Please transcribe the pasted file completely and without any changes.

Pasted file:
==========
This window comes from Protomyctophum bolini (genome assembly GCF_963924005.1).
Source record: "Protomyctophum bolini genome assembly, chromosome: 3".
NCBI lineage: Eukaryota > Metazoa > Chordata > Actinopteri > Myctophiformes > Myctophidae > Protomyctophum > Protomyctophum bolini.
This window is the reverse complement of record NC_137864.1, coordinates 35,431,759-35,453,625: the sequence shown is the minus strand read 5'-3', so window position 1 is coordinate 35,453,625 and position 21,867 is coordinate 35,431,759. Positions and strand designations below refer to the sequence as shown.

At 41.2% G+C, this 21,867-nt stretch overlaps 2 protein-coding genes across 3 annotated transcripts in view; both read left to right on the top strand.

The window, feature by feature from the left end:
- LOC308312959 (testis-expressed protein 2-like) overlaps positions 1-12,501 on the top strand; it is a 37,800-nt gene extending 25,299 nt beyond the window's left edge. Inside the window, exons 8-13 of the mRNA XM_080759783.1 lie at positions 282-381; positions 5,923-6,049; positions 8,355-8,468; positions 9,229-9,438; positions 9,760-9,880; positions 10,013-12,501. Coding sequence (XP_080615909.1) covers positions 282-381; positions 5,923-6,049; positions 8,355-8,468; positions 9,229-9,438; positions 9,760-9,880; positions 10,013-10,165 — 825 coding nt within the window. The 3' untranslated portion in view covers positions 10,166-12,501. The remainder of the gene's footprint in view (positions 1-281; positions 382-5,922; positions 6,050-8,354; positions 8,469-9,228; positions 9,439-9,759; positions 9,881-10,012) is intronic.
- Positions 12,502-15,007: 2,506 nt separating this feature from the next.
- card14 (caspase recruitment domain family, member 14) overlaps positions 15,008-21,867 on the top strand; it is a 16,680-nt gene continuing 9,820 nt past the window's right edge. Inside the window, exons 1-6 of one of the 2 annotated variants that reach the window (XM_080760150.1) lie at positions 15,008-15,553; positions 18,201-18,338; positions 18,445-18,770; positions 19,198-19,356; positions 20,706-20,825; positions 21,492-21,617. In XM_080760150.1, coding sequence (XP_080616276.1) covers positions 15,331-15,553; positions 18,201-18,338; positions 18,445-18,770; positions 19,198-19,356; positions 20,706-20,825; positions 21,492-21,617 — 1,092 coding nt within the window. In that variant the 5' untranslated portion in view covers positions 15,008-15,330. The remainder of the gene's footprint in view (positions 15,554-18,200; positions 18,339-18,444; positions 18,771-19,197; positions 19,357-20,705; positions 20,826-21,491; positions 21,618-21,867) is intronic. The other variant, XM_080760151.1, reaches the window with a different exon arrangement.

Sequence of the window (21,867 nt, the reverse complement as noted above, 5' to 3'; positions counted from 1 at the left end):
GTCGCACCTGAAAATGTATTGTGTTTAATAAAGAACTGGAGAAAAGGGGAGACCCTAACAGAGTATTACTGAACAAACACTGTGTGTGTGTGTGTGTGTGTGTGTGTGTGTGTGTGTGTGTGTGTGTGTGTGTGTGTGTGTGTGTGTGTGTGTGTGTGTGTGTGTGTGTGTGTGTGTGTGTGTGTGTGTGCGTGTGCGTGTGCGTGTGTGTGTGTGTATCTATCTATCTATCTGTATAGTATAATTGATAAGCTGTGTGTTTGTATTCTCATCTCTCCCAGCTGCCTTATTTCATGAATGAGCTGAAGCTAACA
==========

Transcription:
This window comes from Protomyctophum bolini (genome assembly GCF_963924005.1).
Source record: "Protomyctophum bolini genome assembly, chromosome: 3".
NCBI lineage: Eukaryota > Metazoa > Chordata > Actinopteri > Myctophiformes > Myctophidae > Protomyctophum > Protomyctophum bolini.
This window is the reverse complement of record NC_137864.1, coordinates 35,431,759-35,453,625: the sequence shown is the minus strand read 5'-3', so window position 1 is coordinate 35,453,625 and position 21,867 is coordinate 35,431,759. Positions and strand designations below refer to the sequence as shown.

At 41.2% G+C, this 21,867-nt stretch overlaps 2 protein-coding genes across 3 annotated transcripts in view; both read left to right on the top strand.

The window, feature by feature from the left end:
- LOC308312959 (testis-expressed protein 2-like) overlaps positions 1-12,501 on the top strand; it is a 37,800-nt gene extending 25,299 nt beyond the window's left edge. Inside the window, exons 8-13 of the mRNA XM_080759783.1 lie at positions 282-381; positions 5,923-6,049; positions 8,355-8,468; positions 9,229-9,438; positions 9,760-9,880; positions 10,013-12,501. Coding sequence (XP_080615909.1) covers positions 282-381; positions 5,923-6,049; positions 8,355-8,468; positions 9,229-9,438; positions 9,760-9,880; positions 10,013-10,165 — 825 coding nt within the window. The 3' untranslated portion in view covers positions 10,166-12,501. The remainder of the gene's footprint in view (positions 1-281; positions 382-5,922; positions 6,050-8,354; positions 8,469-9,228; positions 9,439-9,759; positions 9,881-10,012) is intronic.
- Positions 12,502-15,007: 2,506 nt separating this feature from the next.
- card14 (caspase recruitment domain family, member 14) overlaps positions 15,008-21,867 on the top strand; it is a 16,680-nt gene continuing 9,820 nt past the window's right edge. Inside the window, exons 1-6 of one of the 2 annotated variants that reach the window (XM_080760150.1) lie at positions 15,008-15,553; positions 18,201-18,338; positions 18,445-18,770; positions 19,198-19,356; positions 20,706-20,825; positions 21,492-21,617. In XM_080760150.1, coding sequence (XP_080616276.1) covers positions 15,331-15,553; positions 18,201-18,338; positions 18,445-18,770; positions 19,198-19,356; positions 20,706-20,825; positions 21,492-21,617 — 1,092 coding nt within the window. In that variant the 5' untranslated portion in view covers positions 15,008-15,330. The remainder of the gene's footprint in view (positions 15,554-18,200; positions 18,339-18,444; positions 18,771-19,197; positions 19,357-20,705; positions 20,826-21,491; positions 21,618-21,867) is intronic. The other variant, XM_080760151.1, reaches the window with a different exon arrangement.

Sequence of the window (21,867 nt, the reverse complement as noted above, 5' to 3'; positions counted from 1 at the left end):
GTCGCACCTGAAAATGTATTGTGTTTAATAAAGAACTGGAGAAAAGGGGAGACCCTAACAGAGTATTACTGAACAAACACTGTGTGTGTGTGTGTGTGTGTGTGTGTGTGTGTGTGTGTGTGTGTGTGTGTGTGTGTGTGTGTGTGTGTGTGTGTGTGTGTGTGTGTGTGTGTGTGTGTGTGTGTGTGTGCGTGTGCGTGTGCGTGTGTGTGTGTGTATCTATCTATCTATCTGTATAGTATAATTGATAAGCTGTGTGTTTGTATTCTCATCTCTCCCAGCTGCCTTATTTCATGAATGAGCTGAAGCTAACA